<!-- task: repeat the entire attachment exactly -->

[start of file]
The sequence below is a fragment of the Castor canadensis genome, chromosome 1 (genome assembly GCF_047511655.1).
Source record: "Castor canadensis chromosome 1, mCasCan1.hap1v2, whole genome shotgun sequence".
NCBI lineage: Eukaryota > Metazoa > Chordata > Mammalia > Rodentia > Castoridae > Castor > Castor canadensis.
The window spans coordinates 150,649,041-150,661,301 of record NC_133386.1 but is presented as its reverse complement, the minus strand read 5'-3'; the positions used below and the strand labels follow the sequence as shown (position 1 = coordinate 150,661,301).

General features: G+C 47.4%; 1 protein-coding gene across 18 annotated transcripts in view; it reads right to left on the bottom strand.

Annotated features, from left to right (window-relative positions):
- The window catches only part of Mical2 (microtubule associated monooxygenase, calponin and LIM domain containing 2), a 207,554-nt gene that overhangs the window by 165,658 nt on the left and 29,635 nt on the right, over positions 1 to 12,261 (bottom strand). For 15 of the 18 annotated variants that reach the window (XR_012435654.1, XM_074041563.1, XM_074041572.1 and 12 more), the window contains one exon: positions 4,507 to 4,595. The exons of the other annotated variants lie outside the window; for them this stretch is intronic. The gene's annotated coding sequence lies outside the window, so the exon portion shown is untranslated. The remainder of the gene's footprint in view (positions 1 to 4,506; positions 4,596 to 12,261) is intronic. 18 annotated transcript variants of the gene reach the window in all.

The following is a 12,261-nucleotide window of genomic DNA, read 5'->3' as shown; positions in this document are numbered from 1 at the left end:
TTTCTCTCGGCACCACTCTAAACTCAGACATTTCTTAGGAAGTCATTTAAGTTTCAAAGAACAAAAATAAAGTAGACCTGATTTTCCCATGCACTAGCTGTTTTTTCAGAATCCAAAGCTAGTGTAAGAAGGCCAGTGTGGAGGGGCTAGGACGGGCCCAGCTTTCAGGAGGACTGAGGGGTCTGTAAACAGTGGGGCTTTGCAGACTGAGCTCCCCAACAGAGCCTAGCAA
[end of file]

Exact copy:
The sequence below is a fragment of the Castor canadensis genome, chromosome 1 (genome assembly GCF_047511655.1).
Source record: "Castor canadensis chromosome 1, mCasCan1.hap1v2, whole genome shotgun sequence".
NCBI lineage: Eukaryota > Metazoa > Chordata > Mammalia > Rodentia > Castoridae > Castor > Castor canadensis.
The window spans coordinates 150,649,041-150,661,301 of record NC_133386.1 but is presented as its reverse complement, the minus strand read 5'-3'; the positions used below and the strand labels follow the sequence as shown (position 1 = coordinate 150,661,301).

General features: G+C 47.4%; 1 protein-coding gene across 18 annotated transcripts in view; it reads right to left on the bottom strand.

Annotated features, from left to right (window-relative positions):
- The window catches only part of Mical2 (microtubule associated monooxygenase, calponin and LIM domain containing 2), a 207,554-nt gene that overhangs the window by 165,658 nt on the left and 29,635 nt on the right, over positions 1 to 12,261 (bottom strand). For 15 of the 18 annotated variants that reach the window (XR_012435654.1, XM_074041563.1, XM_074041572.1 and 12 more), the window contains one exon: positions 4,507 to 4,595. The exons of the other annotated variants lie outside the window; for them this stretch is intronic. The gene's annotated coding sequence lies outside the window, so the exon portion shown is untranslated. The remainder of the gene's footprint in view (positions 1 to 4,506; positions 4,596 to 12,261) is intronic. 18 annotated transcript variants of the gene reach the window in all.

The following is a 12,261-nucleotide window of genomic DNA, read 5'->3' as shown; positions in this document are numbered from 1 at the left end:
TTTCTCTCGGCACCACTCTAAACTCAGACATTTCTTAGGAAGTCATTTAAGTTTCAAAGAACAAAAATAAAGTAGACCTGATTTTCCCATGCACTAGCTGTTTTTTCAGAATCCAAAGCTAGTGTAAGAAGGCCAGTGTGGAGGGGCTAGGACGGGCCCAGCTTTCAGGAGGACTGAGGGGTCTGTAAACAGTGGGGCTTTGCAGACTGAGCTCCCCAACAGAGCCTAGCAA